• Washington Week. We rarely watch Meet the Press anymore; it’s just never been the same since Tim Russert died, and 10:30 on Sunday mornings isn’t exactly prime TV-watching time in our house anymore. But Fridays at 8? I can make time for a half-hour of civilized political discussion with Gwen Ifill.
  • The Affair. We originally had Showtime for Homeland, and stayed for The Affair because McNulty. Now I’m past the point of even hate-watching Homeland, but I’ll gladly re-up our Showtime subscription for The Affair, a show where, to paraphrase showrunner Sarah Treem, “everyone’s an asshole.” It’s back on November 20, just in time to fill my election void. (Related/unrelated: as creepy as it may sound, I will always have a soft spot in my heart for this show because I watched the first episode in the hospital the day after Katie was born.)


Full disclosure: I had to declare bankruptcy on some of the podcasts I subscribe to; I just had so many unplayed episodes, stretching back into the spring in some cases. But my love for the medium is unabated. Bring me my earbuds!

  • Rick Steves’ Ireland. We’re starting to plan for a trip to Ireland next year! At least half the fun of travel (for me) is the planning and the anticipation, and these episodes about Irish sights and culture are getting me excited.
  • Tony Kornheiser. He’s no longer doing a radio show, just a podcast from “an undisclosed location in Chevy Chase,” but with all the familiar trappings of the old show, ridiculous rants and all.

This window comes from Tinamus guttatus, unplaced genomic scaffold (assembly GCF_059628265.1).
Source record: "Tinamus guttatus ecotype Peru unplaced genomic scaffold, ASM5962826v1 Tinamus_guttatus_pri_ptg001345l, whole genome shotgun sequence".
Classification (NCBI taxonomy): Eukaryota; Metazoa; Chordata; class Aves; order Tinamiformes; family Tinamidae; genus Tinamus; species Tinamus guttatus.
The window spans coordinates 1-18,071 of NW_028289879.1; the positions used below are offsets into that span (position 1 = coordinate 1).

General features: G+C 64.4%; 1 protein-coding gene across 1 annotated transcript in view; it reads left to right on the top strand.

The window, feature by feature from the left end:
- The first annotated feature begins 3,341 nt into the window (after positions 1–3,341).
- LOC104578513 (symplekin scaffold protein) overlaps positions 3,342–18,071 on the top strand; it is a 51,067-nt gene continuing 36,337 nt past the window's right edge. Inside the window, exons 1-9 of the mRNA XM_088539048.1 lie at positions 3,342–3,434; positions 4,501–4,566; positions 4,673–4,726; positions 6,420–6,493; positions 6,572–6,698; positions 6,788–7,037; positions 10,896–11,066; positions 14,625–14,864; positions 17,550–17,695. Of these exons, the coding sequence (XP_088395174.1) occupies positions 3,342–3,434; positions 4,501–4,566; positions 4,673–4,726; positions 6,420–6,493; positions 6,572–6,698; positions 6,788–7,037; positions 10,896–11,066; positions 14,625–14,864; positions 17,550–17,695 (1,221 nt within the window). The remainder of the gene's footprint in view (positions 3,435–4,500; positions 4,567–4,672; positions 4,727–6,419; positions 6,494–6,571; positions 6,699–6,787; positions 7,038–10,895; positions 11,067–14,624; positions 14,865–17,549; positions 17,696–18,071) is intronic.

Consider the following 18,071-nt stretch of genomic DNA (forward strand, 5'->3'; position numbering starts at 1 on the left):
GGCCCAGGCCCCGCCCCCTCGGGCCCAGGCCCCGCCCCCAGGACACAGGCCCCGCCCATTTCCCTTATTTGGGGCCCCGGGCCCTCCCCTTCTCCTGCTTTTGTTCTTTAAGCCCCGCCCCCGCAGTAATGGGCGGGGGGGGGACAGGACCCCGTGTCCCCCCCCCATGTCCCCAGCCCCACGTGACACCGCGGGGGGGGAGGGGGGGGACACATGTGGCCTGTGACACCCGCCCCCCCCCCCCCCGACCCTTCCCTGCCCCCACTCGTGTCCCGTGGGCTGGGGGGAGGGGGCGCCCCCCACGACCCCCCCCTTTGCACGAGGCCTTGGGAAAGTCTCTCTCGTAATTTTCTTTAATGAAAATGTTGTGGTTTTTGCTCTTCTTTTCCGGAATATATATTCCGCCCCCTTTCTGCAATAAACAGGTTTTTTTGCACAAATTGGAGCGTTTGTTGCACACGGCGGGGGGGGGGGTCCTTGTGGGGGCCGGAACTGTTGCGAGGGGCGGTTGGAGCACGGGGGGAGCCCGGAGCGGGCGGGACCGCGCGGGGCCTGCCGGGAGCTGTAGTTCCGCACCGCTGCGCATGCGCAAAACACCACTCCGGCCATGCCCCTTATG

• Election podcasts (for the next three weeks, at least). If I’m reading about the election, and I’m watching about the election, you know I’m listening to podcasts about the election, too. In my feed: Keepin It 1600, an unabashedly partisan look at the presidential race from former Obama and Clinton comms staffers — now twice a week, because that’s really what my psyche needs — and Pantsuit Politics, a pod from two friends, one from the right and one from the left, in search of nuance. Anyone who can find nuance in this election has my ear.

What’s on your list these days? What’s missing from mine?

5 thoughts on “Reading, Watching, Listening [the All-Pumpkin, All-the-Time Edition]

  1. On Writing by Steven King-I love this book! It’s got some great tips and inspiration, and it’s a fascinating look into the way Mr. King’s mind works. How does he come up with this creepy stuff?

  2. I need to read Stephen King’s On Writing! I’m also a classic Obliger, and enjoyed her habits book. I haven’t watched Pitch yet, but I’m really enjoying This Is Us. I expected to hate it, but it’s a surprise hit. Love your suggestions!

  3. On Writing is, I think, my favorite book on writing (see what I did there?) ever. I really liked Big Magic too – interesting concepts of where inspiration comes from and how it’s mostly alive in a way. I’m digging The Affair, too although YIKES these people!
    I’m completely intrigued by A Series of Catastrophes and Miracles now, thank you!